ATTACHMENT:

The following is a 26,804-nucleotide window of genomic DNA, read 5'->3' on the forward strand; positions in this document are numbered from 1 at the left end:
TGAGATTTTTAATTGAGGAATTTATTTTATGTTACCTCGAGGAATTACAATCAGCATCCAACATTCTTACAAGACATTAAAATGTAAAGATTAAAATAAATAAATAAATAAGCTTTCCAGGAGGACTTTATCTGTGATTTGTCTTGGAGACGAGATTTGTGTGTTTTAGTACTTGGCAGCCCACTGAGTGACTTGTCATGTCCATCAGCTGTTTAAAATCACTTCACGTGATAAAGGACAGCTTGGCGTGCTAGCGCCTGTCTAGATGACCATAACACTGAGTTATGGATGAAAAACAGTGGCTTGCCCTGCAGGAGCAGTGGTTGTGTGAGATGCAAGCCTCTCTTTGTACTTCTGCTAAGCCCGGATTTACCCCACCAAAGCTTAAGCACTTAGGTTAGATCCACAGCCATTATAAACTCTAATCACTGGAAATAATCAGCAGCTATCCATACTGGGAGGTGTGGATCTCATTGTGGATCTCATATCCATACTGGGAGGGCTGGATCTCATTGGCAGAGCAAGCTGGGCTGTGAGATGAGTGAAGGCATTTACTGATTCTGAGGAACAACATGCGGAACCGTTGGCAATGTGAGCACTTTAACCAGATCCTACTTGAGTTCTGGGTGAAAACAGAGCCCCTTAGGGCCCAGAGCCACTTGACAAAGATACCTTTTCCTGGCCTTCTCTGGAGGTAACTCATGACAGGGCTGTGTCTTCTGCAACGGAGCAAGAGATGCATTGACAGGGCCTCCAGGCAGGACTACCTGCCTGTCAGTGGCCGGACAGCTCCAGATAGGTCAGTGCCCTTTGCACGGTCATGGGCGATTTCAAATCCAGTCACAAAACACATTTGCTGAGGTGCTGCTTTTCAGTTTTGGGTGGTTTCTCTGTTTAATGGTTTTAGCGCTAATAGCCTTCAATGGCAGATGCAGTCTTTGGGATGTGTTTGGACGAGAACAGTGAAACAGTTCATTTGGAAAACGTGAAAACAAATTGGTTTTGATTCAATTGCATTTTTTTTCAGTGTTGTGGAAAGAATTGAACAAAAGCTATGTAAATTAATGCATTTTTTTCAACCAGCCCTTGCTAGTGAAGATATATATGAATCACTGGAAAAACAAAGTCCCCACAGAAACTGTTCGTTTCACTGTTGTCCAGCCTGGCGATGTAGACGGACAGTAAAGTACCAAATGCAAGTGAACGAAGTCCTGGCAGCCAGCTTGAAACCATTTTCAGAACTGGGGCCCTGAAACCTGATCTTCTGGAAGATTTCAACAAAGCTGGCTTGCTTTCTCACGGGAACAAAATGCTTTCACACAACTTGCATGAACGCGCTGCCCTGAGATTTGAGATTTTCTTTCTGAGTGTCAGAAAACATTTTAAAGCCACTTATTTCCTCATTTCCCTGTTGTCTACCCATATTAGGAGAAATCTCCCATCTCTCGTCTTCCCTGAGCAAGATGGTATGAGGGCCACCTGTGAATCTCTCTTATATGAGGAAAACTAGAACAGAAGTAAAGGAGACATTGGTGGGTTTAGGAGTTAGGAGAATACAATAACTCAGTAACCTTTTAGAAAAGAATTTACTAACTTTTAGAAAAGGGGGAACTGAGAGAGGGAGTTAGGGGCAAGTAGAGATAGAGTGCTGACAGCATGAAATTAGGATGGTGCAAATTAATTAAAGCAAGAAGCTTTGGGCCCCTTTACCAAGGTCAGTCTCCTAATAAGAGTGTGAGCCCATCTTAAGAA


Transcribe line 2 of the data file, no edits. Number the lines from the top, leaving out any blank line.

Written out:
TGAGATTTTTAATTGAGGAATTTATTTTATGTTACCTCGAGGAATTACAATCAGCATCCAACATTCTTACAAGACATTAAAATGTAAAGATTAAAATAAATAAATAAATAAGCTTTCCAGGAGGACTTTATCTGTGATTTGTCTTGGAGACGAGATTTGTGTGTTTTAGTACTTGGCAGCCCACTGAGTGACTTGTCATGTCCATCAGCTGTTTAAAATCACTTCACGTGATAAAGGACAGCTTGGCGTGCTAGCGCCTGTCTAGATGACCATAACACTGAGTTATGGATGAAAAACAGTGGCTTGCCCTGCAGGAGCAGTGGTTGTGTGAGATGCAAGCCTCTCTTTGTACTTCTGCTAAGCCCGGATTTACCCCACCAAAGCTTAAGCACTTAGGTTAGATCCACAGCCATTATAAACTCTAATCACTGGAAATAATCAGCAGCTATCCATACTGGGAGGTGTGGATCTCATTGTGGATCTCATATCCATACTGGGAGGGCTGGATCTCATTGGCAGAGCAAGCTGGGCTGTGAGATGAGTGAAGGCATTTACTGATTCTGAGGAACAACATGCGGAACCGTTGGCAATGTGAGCACTTTAACCAGATCCTACTTGAGTTCTGGGTGAAAACAGAGCCCCTTAGGGCCCAGAGCCACTTGACAAAGATACCTTTTCCTGGCCTTCTCTGGAGGTAACTCATGACAGGGCTGTGTCTTCTGCAACGGAGCAAGAGATGCATTGACAGGGCCTCCAGGCAGGACTACCTGCCTGTCAGTGGCCGGACAGCTCCAGATAGGTCAGTGCCCTTTGCACGGTCATGGGCGATTTCAAATCCAGTCACAAAACACATTTGCTGAGGTGCTGCTTTTCAGTTTTGGGTGGTTTCTCTGTTTAATGGTTTTAGCGCTAATAGCCTTCAATGGCAGATGCAGTCTTTGGGATGTGTTTGGACGAGAACAGTGAAACAGTTCATTTGGAAAACGTGAAAACAAATTGGTTTTGATTCAATTGCATTTTTTTTCAGTGTTGTGGAAAGAATTGAACAAAAGCTATGTAAATTAATGCATTTTTTTCAACCAGCCCTTGCTAGTGAAGATATATATGAATCACTGGAAAAACAAAGTCCCCACAGAAACTGTTCGTTTCACTGTTGTCCAGCCTGGCGATGTAGACGGACAGTAAAGTACCAAATGCAAGTGAACGAAGTCCTGGCAGCCAGCTTGAAACCATTTTCAGAACTGGGGCCCTGAAACCTGATCTTCTGGAAGATTTCAACAAAGCTGGCTTGCTTTCTCACGGGAACAAAATGCTTTCACACAACTTGCATGAACGCGCTGCCCTGAGATTTGAGATTTTCTTTCTGAGTGTCAGAAAACATTTTAAAGCCACTTATTTCCTCATTTCCCTGTTGTCTACCCATATTAGGAGAAATCTCCCATCTCTCGTCTTCCCTGAGCAAGATGGTATGAGGGCCACCTGTGAATCTCTCTTATATGAGGAAAACTAGAACAGAAGTAAAGGAGACATTGGTGGGTTTAGGAGTTAGGAGAATACAATAACTCAGTAACCTTTTAGAAAAGAATTTACTAACTTTTAGAAAAGGGGGAACTGAGAGAGGGAGTTAGGGGCAAGTAGAGATAGAGTGCTGACAGCATGAAATTAGGATGGTGCAAATTAATTAAAGCAAGAAGCTTTGGGCCCCTTTACCAAGGTCAGTCTCCTAATAAGAGTGTGAGCCCATCTTAAGAA